Brand marketing vs performance marketing – the age old debate
“Half the money I spend on advertising is wasted; the trouble is I don’t know which half,” said John Wanamaker, an American merchant and a pioneer in marketing.
Had Wanamaker been a marketer today, he would have had a different point of view on advertising, when it is possible to measure returns on every penny spent.
Wanamaker’s famous statement, quoted till this day, is perhaps the earliest articulation of the brand and performance marketing dilemma.
And while a lot has been said and done on this topic, perhaps the question to ask is: should it be considered a “waste” (read: no returns) or does one half of advertising serve a purpose and add value, but just a different kind of value, and over a much longer period of time?
Let’s face it. The world around us has changed irrevocably. Today, business owners are bottom-line conscious. And in turn, leadership teams are revenue focused. When budgets shrink, Marketing is usually the first department to take that blow as it is often seen as “discretionary spends.”
And that’s often when the dilemma gets real and marketers find themselves in the midst of this brand vs performance tug-of-war struggling to fit in both within very finite, shoestring budgets.
This dilemma however doesn’t just surface in the face of budget cuts. It looms large in meeting rooms when a great creative brand campaign idea is challenged with a “All that is fine. But will this get us revenue? How many units of XX will we sell with this campaign?”
And that, my friends, is where the real problem lies.
Please don’t get me wrong. I am all for performance marketing. Because the primary role of marketing is to create a customer. A customer that you would like to sell your product to. The question is, how do you want to create this customer? What sort of business and philosophical approach do you want to adopt to build a relationship with this customer? Do you just want to sell to him today and at this very moment with a deal which may eventually hurt your brand equity? Or do you want to bond with him, listen to him, interest him, intrigue him, delight him with your personality and then sell to him, so that when you do sell to him, you are a lot more than just another product to him.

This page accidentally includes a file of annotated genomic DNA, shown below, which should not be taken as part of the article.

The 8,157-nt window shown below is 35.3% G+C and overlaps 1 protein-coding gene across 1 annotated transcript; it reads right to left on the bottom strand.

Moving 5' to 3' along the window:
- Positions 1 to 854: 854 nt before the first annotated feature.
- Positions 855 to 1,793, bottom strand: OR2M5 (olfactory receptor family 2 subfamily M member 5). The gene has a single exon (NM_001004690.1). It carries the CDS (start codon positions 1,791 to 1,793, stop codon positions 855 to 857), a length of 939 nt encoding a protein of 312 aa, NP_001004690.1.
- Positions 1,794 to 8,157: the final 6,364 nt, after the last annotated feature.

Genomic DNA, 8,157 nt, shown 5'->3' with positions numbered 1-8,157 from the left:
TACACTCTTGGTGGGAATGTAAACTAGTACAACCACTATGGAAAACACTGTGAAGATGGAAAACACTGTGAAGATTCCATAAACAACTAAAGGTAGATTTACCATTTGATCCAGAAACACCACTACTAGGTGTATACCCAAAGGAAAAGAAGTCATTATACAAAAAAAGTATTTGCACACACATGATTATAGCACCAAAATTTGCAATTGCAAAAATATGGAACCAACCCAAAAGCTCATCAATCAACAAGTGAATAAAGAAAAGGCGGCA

The evolution of performance marketing from a CPM (Cost Per Impression) to a CPC (Cost Per Click) to finally a CPA (Cost Per Acquisition) model, has made digital an ecosystem which is more and more bottom funnel focused. And there are many pluses to that. Martech has only made us more efficient and effective with our spends, helping us identify the audience that is the most likely to convert.
But the reason why brand vs performance marketing is an age-old debate is because it is a bit of a catch -22 situation. There is always a trade-off. More so for young, start-up brands that are new in the market, who don’t have the legacy, recognition and the trust factor that established brands enjoy.
So, if you are a marketer of a new brand in an emerging space or even in an established category, this is a great conundrum. Your media planners will continuously tell you that your performance campaigns won’t work as effectively if you focus only on performance marketing, neglecting brand marketing. Your CPA/CPL is likely to shoot up. And you will convert immediately but convert less because you haven’t spent enough time building the brand.